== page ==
Tulane physicians are partnering with the Daughters of Charity Services of New Orleans to provide medical care to low-income residents at one of the organization's community clinics, the Daughters of Charity Health Centerâ“St. Cecilia, on Rampart Street in New Orleans' Bywater neighborhood.
The work of the Daughters of Charity in New Orleans dates from 1834, when they established the original Hotel Dieu Hospital. The organization is dedicated to helping the poor and to providing clinical training opportunities to medical students to ensure the development of new generations of doctors.
“We are seeing primarily working but uninsured patients,” says Dr. Coleman Pratt, assistant professor in the Department of Family and Community Medicine at the Tulane School of Medicine. “Our clinic is in Bywater, so our patients are about 50 percent working-class black folks, and then we have some interesting patients some more transient young people in the 'bartender and artist' class. We also provide some transgender services here.”
Pratt is medical director of community health services at the St. Cecilia clinic. He sees patients at the clinic as well as overseeing the operations of three mobile clinics run by the Daughters of Charity. One of these units is dedicated to prenatal care, another to baby health care, and the third provides primary care focusing specifically on the healthcare needs of the homeless.
“The mobile units go to Central City, to Kenner; we work with the St. Joseph Rebuild Center on Tulane Ave. We go all around the city,” says Pratt.
The St. Cecilia clinic is one of the rotation sites for medical students in the Department of Family Medicine. There are actually two rotations, according to Pratt. One is the basic family medicine clerkship, which is a patient-care experience with a small amount of exposure to the administrative side of running a clinic. The other is a fourth-year elective rotation focused specifically on the care of indigent patients.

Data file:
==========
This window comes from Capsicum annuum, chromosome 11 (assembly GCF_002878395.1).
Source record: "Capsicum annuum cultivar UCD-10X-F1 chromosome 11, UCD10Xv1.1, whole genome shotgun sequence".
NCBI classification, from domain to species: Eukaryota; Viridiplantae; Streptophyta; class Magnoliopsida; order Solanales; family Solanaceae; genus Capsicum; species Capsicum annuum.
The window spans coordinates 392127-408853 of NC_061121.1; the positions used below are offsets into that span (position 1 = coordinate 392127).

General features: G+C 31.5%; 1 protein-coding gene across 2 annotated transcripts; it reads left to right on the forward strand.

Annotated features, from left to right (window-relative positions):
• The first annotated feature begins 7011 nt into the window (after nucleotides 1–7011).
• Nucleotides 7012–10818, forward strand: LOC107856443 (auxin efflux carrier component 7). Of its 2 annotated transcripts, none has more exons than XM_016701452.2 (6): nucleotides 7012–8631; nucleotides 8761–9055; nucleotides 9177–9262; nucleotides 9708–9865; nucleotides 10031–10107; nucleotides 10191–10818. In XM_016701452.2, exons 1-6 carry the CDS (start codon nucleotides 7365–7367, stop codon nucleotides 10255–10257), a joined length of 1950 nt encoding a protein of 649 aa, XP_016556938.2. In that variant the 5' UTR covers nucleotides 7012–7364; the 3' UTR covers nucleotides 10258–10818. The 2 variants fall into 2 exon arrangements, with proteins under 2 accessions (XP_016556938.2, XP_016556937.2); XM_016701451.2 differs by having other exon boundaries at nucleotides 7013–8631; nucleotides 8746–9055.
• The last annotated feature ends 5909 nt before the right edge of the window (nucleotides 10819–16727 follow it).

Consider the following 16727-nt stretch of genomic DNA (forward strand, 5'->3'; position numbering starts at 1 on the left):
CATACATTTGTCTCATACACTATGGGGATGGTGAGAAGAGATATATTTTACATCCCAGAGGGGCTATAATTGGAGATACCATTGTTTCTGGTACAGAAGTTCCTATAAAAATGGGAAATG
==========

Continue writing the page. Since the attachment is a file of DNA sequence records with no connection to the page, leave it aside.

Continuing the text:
“The students in this rotation will not just do direct patient care,” says Pratt, “They will also get significant exposure to the administrative side of running a clinic how to fund the work we do, how to write grants, what a federally qualified health center is, what a community health center is what does it all mean? The third part of it is exposure to advocacy, learning to use their position as a doctor to advocate for their patients in the community.”
Dr. Sarat Raman, assistant professor of family medicine, serves as associate medical director for population health at St. Cecilia. He is working on a project funded by a grant from the United Health Foundation to track and monitor the major chronic diseases of the clinic's patient population based on a preventive model.
“In the traditional model of medicine, you get sick and you go to see the doctor,” says Raman. “The United Health Foundation grant is allowing us to change the way in which we see and evaluate patients. It's more of a population-based as opposed to an individually based management style. We know our patients have chronic states such as diabetes, heart disease, asthma and depression, so we actively try to prevent them from getting too far advanced or waiting until they have complications before we treat them. It's a preventive approach.”